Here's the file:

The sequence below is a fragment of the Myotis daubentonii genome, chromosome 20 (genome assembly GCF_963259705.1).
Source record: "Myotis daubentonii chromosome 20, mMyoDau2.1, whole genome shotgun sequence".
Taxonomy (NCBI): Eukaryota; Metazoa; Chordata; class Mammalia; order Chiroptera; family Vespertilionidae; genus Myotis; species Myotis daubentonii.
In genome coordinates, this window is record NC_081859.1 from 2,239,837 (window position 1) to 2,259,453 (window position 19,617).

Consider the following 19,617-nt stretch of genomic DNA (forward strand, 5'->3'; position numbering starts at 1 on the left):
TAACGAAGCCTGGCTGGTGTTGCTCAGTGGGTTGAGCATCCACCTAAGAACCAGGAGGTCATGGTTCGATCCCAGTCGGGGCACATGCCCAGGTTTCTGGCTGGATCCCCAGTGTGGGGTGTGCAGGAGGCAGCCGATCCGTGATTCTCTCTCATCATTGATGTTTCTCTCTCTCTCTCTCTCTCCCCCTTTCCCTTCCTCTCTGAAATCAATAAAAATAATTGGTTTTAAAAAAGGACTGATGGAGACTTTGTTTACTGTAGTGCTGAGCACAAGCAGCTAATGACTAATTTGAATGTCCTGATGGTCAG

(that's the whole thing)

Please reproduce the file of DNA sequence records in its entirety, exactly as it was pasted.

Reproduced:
The sequence below is a fragment of the Myotis daubentonii genome, chromosome 20 (genome assembly GCF_963259705.1).
Source record: "Myotis daubentonii chromosome 20, mMyoDau2.1, whole genome shotgun sequence".
Taxonomy (NCBI): Eukaryota; Metazoa; Chordata; class Mammalia; order Chiroptera; family Vespertilionidae; genus Myotis; species Myotis daubentonii.
In genome coordinates, this window is record NC_081859.1 from 2,239,837 (window position 1) to 2,259,453 (window position 19,617).

Consider the following 19,617-nt stretch of genomic DNA (forward strand, 5'->3'; position numbering starts at 1 on the left):
TAACGAAGCCTGGCTGGTGTTGCTCAGTGGGTTGAGCATCCACCTAAGAACCAGGAGGTCATGGTTCGATCCCAGTCGGGGCACATGCCCAGGTTTCTGGCTGGATCCCCAGTGTGGGGTGTGCAGGAGGCAGCCGATCCGTGATTCTCTCTCATCATTGATGTTTCTCTCTCTCTCTCTCTCTCCCCCTTTCCCTTCCTCTCTGAAATCAATAAAAATAATTGGTTTTAAAAAAGGACTGATGGAGACTTTGTTTACTGTAGTGCTGAGCACAAGCAGCTAATGACTAATTTGAATGTCCTGATGGTCAG